Rajasthani Dal Baati Recipe

Rajasthani Masala Baati with Dal

Rajasthani Masala Baati with Dal

Dal Bati is a quintessential Rajasthani dish that forms an integral feature of every conventional Rajasthani menu and revered as much for its simplicity as for its delicious taste.

Dal Baati consists of a special panchmeli ‘dal’ made of 5 different lentils and seasoned with Indian spices which is poured over the ‘baati’, i.e., the baked balls made of wheat flour, crushed and made tastier with a generous helping of clarified butter or ghee.  In this instance the baati are stuffed with spiced potato filling to give another taste sensation.

This dish transports me to my university days. My aunt (lovingly called Kanta Chachi) was my local guardian, and she would often invite me over for lunch and/or dinner to feed some healthy ‘ghar ka khana’ (home food). She makes the most awesome masala baati and I loved visiting her whenever I had an opportunity. Somehow thinking of masala baati just reminds me of those precious moments spent with her and that time of my life in general.

I do strongly feel that food memories are vivid, and they sometimes feel more evocative than other types of memories as they involve all five senses. I sadly didn’t have the opportunity to learn this recipe from her, but I dedicate this to my aunt and cherished memories of our time together.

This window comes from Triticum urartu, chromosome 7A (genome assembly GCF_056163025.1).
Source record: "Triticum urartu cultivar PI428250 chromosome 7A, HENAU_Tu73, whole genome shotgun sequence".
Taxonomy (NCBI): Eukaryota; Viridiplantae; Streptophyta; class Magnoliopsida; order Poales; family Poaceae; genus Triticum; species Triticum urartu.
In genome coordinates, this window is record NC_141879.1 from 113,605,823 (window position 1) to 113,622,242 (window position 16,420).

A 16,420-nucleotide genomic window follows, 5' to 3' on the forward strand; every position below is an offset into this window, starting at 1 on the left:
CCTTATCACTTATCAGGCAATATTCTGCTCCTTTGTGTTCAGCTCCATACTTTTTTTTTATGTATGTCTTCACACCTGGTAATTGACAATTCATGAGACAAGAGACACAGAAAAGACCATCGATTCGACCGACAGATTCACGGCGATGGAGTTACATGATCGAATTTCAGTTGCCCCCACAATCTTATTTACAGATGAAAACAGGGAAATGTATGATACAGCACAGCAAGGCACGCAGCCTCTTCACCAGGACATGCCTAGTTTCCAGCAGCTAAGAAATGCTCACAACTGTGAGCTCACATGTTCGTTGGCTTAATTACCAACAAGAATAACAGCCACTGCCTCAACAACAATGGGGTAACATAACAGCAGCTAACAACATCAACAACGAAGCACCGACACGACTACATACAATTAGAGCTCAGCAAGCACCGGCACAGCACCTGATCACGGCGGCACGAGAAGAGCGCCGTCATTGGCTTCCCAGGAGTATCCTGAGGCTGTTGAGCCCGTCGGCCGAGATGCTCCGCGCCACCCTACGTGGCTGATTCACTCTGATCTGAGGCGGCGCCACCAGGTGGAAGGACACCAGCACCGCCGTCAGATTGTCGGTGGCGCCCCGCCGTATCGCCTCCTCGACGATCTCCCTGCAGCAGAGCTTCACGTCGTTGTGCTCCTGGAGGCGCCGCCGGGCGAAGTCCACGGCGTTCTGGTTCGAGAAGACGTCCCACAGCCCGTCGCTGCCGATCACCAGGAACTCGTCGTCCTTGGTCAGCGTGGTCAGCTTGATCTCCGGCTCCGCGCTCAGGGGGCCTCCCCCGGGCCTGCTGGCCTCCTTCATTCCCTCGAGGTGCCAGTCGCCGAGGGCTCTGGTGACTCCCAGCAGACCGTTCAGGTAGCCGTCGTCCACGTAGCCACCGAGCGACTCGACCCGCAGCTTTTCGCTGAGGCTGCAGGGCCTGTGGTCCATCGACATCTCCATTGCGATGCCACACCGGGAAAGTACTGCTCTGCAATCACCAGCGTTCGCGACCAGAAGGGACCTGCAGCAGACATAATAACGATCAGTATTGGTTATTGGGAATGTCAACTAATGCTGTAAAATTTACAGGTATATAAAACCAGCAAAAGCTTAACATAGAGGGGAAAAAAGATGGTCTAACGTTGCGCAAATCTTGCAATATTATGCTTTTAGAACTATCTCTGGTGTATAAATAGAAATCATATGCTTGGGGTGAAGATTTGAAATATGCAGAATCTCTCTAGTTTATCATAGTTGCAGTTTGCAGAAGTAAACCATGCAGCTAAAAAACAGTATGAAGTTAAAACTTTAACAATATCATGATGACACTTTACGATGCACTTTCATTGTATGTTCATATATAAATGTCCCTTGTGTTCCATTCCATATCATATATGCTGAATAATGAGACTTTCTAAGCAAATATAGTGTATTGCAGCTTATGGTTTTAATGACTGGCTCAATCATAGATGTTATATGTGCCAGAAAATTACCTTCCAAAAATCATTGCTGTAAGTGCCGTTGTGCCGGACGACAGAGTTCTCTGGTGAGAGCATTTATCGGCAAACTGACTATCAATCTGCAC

For Baati
3 cups whole wheat flour
1 teaspoon salt
1 teaspoon carom seed (ajwain)
½ cup melted ghee
1 cup lukewarm water
ghee for soaking

For Stuffing
2 tablespoons oil
1 teaspoon coarsely crushed coriander seeds
1 teaspoon cumin seeds
pinch of asafoetida
1 teaspoon chopped or grated ginger
2 finely chopped green chilies
½ tablespoon red chili powder
½ teaspoon garam masala
1 tablespoon coriander powder
1 tablespoon dried mango powder
2 cups boiled, peeled and mashes potatoes
2 tablespoons finely chopped coriander leaves

For Dal
¼ cup split Bengal gram (chana dal)
¼ cup split pigeon peas (arhar dal)
¼ cup split green gram (moong Dal)
¼ cup split black lentils (urad dal)
¼ cup green gram skinned (moong dal chilka)
salt to taste
1 teaspoon turmeric powder
3 tablespoons ghee
1 teaspoon cumin seeds
Pinch of asafoetida
3-4 cloves
1 bayleaf
1 dried whole red chilli (optional)
2 green cardamom
1 black cardamon
1 inch cinnamon stick
1 tablespoon finely chopped ginger
1 tablespoon finely chopped garlic (optional)
1 teaspoon finely chopped green chilli (optional)
1 finely chopped onion
2 finely chopped tomatoes
1 teaspoon red chilli powder
1 teaspoon Kashmiri red chilli powder
2 teaspoons coriander powder
½ teaspoon garam masala
½ teaspoon dried mango powder
2-3 tablespoons finely chopped coriander

For Serving
½ cup ghee



Wash all the dals until the water runs clear. Soak the dal for 2-3 hours in water.

Add 4-5 cups of water and cook the dal with salt and turmeric powder. If using pressure cooker, then give 4-5 whistles. If boiling in pan, then cover and cook until the dal is soft (40-45 minutes).


Heat the ghee in a pan and add the cloves, dried red chili, green cardamom, black cardamom, bay leaf, cinnamon stick, cumin seeds and asafoetida and sauté for a few seconds.